British prime minister urges for compromise but French president says the UK should honor the Brexit agreement.
British Prime Minister Boris Johnson urged the EU for “pragmatism and compromise” over the ongoing problems with the Northern Ireland protocol.
Meeting the EU leaders, Ursula Von der Leyen and Charles Michelle, as well as French president and German chancellor, on the sidelines of ongoing G7 summit in Cornwall, England, Johnson said he was looking for “urgent and innovative solutions” to the problems of the protocol.
“The prime minister made it clear that the UK is committed to finding practical solutions within the framework of the Protocol which protect the aims of the Belfast (Good Friday) Agreement and minimise the impact on the day to day lives of people in Northern Ireland,” a statement said over his meeting with European Commission President Von der Leyen and European Council head Charles Michel.
“They agreed on the need for continued meaningful engagement to resolve the outstanding issues.”
Johnson “expressed confidence in the UK’s position in the Northern Ireland Protocol,” in his meeting with Macron, according to a government spokesman.
“He made clear his desire for pragmatism and compromise on all sides but underlined that protecting the Belfast (Good Friday) Agreement in all its dimensions was paramount.”
However, a statement from the Elysee Palace said Macron warned Johnson and told him that the British government must “honour their word” over the Brexit deal.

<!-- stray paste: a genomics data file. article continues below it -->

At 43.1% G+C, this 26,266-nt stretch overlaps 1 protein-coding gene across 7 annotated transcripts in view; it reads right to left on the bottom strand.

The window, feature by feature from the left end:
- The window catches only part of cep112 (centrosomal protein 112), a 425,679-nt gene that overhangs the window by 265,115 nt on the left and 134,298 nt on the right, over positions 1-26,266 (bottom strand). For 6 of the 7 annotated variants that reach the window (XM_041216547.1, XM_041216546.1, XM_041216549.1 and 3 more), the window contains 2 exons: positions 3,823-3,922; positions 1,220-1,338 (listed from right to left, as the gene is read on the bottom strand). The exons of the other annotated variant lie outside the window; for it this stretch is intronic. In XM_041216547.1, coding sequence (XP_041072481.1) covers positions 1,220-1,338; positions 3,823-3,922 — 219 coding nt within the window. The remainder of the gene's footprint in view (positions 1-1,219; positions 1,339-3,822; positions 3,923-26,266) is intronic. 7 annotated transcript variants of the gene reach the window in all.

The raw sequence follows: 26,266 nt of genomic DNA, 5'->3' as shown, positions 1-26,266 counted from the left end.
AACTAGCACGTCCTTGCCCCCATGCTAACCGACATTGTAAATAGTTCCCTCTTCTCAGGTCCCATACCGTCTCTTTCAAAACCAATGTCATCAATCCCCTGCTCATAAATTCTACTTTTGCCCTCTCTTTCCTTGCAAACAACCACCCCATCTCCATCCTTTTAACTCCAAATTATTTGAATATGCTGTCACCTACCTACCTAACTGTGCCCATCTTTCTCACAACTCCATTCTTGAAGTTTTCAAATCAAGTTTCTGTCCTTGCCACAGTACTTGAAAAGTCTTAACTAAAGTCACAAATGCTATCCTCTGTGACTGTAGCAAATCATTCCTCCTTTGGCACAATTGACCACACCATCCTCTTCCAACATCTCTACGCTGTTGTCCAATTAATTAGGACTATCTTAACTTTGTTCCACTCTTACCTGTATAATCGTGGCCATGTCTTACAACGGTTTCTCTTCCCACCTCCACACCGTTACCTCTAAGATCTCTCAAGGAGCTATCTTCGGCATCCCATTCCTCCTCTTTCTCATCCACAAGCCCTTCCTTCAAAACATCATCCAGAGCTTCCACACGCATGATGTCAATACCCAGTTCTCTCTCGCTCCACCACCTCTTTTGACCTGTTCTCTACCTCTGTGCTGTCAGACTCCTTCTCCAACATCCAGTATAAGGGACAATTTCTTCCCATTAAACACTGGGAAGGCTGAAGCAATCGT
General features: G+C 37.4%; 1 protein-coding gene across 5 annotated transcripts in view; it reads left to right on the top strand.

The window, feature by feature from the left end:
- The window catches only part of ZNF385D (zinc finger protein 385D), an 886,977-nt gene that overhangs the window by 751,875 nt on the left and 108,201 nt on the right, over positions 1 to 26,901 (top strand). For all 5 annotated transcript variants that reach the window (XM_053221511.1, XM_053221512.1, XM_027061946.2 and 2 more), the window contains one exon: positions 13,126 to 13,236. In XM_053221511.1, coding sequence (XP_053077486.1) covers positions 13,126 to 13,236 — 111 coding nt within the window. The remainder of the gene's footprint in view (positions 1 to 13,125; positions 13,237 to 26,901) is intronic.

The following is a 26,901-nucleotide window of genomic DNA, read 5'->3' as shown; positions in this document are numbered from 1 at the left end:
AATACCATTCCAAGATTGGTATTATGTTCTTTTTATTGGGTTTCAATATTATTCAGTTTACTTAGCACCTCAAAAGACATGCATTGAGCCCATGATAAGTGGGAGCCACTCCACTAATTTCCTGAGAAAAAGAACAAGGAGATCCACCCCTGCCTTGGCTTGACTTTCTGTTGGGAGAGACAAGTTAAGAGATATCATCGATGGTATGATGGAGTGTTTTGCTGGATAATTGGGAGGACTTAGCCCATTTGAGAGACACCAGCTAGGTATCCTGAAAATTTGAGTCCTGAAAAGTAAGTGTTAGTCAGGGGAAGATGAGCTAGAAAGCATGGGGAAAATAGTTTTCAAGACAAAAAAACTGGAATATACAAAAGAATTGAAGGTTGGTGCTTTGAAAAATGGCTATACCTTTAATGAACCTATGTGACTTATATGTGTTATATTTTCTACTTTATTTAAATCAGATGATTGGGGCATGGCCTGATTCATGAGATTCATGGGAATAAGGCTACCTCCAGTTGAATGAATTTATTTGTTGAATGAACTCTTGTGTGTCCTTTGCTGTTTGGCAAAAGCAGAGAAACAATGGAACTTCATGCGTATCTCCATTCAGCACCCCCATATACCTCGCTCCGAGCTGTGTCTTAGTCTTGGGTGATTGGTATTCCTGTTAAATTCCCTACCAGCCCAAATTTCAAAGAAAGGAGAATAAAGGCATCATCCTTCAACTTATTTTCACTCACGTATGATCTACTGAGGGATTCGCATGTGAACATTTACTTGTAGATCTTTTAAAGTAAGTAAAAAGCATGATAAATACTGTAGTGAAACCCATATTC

Macron “strongly emphasised that this re-engagement required the British to honour their word to the Europeans and the framework defined by the Brexit agreements,” according to the French statement.
Johnson in his meeting with Merkel “underlined the UK’s position on the Northern Ireland protocol and the need to maintain both the sovereignty and territorial integrity of the UK.”
- Latest spat
The latest war of words between Britain and the EU started last week over ongoing uncertainties over the Brexit regulations related to Northern Ireland.
The latest spat came after David Frost, UK’s Brexit minister, invited the EU officials to show “common sense” and compromise on checks over goods transported to Northern Ireland from the rest of the UK – a requisite according to the Northern Ireland Protocol signed last December by both parties.
European Commission Vice President Sefcovic threatened to retaliate with a ban on selling some products in Northern Ireland.
The Northern Ireland Protocol necessitates border checks on any animal and plant-based products, including frozen meet and processed meat products before their transport to Northern Ireland, which is aligned with the EU rules and regulations.
The protocol creates a de facto trade border in the Irish Sea between Northern Ireland and rest of the UK.
The UK is considering the extension of the grace period, which allowed many of the products into Northern Ireland with relaxed checks, beyond June 30, when it will end.
The EU, however, says a unilateral extension would be a breach to the internationally signed Brexit agreement.
The UK left the bloc on Jan. 31, 2020 as a result of a 2016 referendum that ended the country’s more than 40-year-long membership to the European club.
The agreement signed by the sides included the Northern Ireland Protocol, which practically avoided a hard border between Northern Ireland and the Republic of Ireland.
Northern Ireland saw sporadic street protests by loyalist groups who reject the protocol and any checks on goods coming from the other parts of the UK earlier this year. Dozens of police officers were injured, a public bus and cars were burnt down during the rallies.
Around 3,000 loyalists staged an anti-protocol protest Thursday night in Belfast, amid the diplomatic spat between the UK and the EU officials.